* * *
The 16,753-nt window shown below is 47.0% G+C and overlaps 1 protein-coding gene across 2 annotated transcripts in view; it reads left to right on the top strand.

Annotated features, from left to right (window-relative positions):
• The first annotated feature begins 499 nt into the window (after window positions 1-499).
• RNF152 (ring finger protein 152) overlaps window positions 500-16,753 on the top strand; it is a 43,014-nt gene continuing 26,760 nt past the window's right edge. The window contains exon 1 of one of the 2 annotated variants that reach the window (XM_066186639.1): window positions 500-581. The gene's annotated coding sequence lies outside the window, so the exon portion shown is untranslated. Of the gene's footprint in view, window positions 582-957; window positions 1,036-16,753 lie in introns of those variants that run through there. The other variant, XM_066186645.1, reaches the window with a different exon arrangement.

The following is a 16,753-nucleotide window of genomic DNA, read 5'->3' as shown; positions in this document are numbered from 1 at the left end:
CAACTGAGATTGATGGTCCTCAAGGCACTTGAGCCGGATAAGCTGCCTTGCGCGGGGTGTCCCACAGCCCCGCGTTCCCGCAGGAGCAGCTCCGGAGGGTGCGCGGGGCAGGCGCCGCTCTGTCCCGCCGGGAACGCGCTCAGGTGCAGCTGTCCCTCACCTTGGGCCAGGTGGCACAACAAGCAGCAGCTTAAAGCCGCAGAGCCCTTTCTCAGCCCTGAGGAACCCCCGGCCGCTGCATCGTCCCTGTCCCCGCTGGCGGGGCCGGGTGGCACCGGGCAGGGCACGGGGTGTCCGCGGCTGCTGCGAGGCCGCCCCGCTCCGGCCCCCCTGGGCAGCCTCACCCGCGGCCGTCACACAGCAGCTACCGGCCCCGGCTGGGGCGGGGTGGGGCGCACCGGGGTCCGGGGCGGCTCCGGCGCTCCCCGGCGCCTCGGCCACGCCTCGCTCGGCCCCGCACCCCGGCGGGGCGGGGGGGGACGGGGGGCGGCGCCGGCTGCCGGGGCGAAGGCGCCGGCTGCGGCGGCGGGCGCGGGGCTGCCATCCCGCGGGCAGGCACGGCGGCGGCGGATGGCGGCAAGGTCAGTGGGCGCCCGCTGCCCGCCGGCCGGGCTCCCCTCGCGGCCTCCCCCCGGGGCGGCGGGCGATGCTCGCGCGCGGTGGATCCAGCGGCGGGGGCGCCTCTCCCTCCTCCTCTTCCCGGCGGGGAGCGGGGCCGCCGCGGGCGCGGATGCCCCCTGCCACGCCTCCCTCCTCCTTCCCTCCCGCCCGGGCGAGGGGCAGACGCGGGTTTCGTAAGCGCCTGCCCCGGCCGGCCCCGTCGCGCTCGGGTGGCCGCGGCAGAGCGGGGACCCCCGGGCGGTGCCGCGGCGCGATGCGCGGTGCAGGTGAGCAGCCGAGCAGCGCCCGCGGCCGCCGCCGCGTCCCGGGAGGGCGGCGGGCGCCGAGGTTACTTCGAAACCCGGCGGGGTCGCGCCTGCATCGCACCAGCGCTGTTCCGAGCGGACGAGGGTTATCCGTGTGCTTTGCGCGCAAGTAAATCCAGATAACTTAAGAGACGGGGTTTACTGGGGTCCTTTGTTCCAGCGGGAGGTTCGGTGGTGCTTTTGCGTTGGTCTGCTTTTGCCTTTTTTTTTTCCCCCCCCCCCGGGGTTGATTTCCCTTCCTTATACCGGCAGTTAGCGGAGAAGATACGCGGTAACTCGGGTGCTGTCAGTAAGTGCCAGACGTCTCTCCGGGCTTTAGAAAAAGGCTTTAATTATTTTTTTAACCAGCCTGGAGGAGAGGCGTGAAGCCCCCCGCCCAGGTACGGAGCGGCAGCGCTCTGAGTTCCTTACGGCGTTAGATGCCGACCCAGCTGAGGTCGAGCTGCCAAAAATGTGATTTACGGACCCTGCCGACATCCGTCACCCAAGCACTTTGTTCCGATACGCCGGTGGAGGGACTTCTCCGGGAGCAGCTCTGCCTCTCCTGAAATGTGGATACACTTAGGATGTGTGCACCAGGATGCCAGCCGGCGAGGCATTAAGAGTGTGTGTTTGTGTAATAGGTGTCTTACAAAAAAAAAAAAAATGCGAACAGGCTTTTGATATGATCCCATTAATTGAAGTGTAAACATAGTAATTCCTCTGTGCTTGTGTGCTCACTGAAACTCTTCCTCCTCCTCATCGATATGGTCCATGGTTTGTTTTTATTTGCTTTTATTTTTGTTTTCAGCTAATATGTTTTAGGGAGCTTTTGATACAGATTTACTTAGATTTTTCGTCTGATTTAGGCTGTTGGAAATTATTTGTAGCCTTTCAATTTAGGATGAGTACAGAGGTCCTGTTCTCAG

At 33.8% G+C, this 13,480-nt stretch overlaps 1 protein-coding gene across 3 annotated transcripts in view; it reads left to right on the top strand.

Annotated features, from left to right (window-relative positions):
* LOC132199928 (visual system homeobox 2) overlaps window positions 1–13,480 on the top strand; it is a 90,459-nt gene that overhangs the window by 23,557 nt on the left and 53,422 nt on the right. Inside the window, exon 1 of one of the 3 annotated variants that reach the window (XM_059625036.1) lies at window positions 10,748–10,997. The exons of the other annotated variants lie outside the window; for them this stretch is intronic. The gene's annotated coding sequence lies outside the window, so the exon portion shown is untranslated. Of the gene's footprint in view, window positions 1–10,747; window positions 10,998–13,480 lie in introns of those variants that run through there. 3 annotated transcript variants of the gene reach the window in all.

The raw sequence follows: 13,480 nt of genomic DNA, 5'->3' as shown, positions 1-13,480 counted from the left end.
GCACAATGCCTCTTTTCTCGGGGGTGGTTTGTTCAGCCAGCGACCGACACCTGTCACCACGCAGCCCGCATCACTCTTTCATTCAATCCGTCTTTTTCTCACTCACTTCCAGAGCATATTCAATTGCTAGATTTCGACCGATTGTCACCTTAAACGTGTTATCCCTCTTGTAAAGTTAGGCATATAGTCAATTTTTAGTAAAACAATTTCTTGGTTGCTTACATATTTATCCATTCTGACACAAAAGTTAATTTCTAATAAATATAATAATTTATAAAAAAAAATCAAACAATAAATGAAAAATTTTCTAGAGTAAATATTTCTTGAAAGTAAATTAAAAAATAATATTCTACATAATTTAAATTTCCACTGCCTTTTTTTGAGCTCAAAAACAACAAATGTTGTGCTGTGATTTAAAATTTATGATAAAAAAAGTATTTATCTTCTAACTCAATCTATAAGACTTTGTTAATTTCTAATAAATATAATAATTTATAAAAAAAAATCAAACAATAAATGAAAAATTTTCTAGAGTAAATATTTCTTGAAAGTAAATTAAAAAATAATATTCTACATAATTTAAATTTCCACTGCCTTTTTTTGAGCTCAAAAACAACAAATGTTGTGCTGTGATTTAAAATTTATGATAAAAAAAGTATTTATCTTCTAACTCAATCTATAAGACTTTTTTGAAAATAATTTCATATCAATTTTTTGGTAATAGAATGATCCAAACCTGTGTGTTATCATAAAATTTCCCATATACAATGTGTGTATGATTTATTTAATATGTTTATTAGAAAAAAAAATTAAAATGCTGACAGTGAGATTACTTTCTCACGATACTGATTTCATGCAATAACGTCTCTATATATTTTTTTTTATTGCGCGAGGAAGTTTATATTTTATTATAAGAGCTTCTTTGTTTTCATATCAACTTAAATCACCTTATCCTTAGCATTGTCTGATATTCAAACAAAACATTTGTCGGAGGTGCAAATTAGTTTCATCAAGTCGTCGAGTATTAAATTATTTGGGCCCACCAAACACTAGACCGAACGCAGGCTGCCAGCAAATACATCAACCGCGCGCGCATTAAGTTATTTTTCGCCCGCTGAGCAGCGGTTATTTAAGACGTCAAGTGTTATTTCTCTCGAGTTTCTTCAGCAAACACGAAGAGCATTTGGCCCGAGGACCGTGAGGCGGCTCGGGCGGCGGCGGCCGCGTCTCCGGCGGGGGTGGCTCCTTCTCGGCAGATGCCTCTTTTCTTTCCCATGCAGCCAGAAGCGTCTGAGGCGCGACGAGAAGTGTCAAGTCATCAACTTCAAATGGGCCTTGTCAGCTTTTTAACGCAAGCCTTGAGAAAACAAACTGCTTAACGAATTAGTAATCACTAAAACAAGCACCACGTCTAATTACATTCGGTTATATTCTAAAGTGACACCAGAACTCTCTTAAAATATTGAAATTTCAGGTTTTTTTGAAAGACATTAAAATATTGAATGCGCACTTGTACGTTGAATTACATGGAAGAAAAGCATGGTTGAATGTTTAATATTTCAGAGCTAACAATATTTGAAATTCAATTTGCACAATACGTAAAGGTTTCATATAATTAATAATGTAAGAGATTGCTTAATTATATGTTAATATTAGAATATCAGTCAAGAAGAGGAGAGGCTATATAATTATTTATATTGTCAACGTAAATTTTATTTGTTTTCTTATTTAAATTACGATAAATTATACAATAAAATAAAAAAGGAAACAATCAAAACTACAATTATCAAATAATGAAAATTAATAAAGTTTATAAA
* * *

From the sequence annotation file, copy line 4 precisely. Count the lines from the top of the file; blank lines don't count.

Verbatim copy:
• RNF152 (ring finger protein 152) overlaps window positions 500-16,753 on the top strand; it is a 43,014-nt gene continuing 26,760 nt past the window's right edge. The window contains exon 1 of one of the 2 annotated variants that reach the window (XM_066186639.1): window positions 500-581. The gene's annotated coding sequence lies outside the window, so the exon portion shown is untranslated. Of the gene's footprint in view, window positions 582-957; window positions 1,036-16,753 lie in introns of those variants that run through there. The other variant, XM_066186645.1, reaches the window with a different exon arrangement.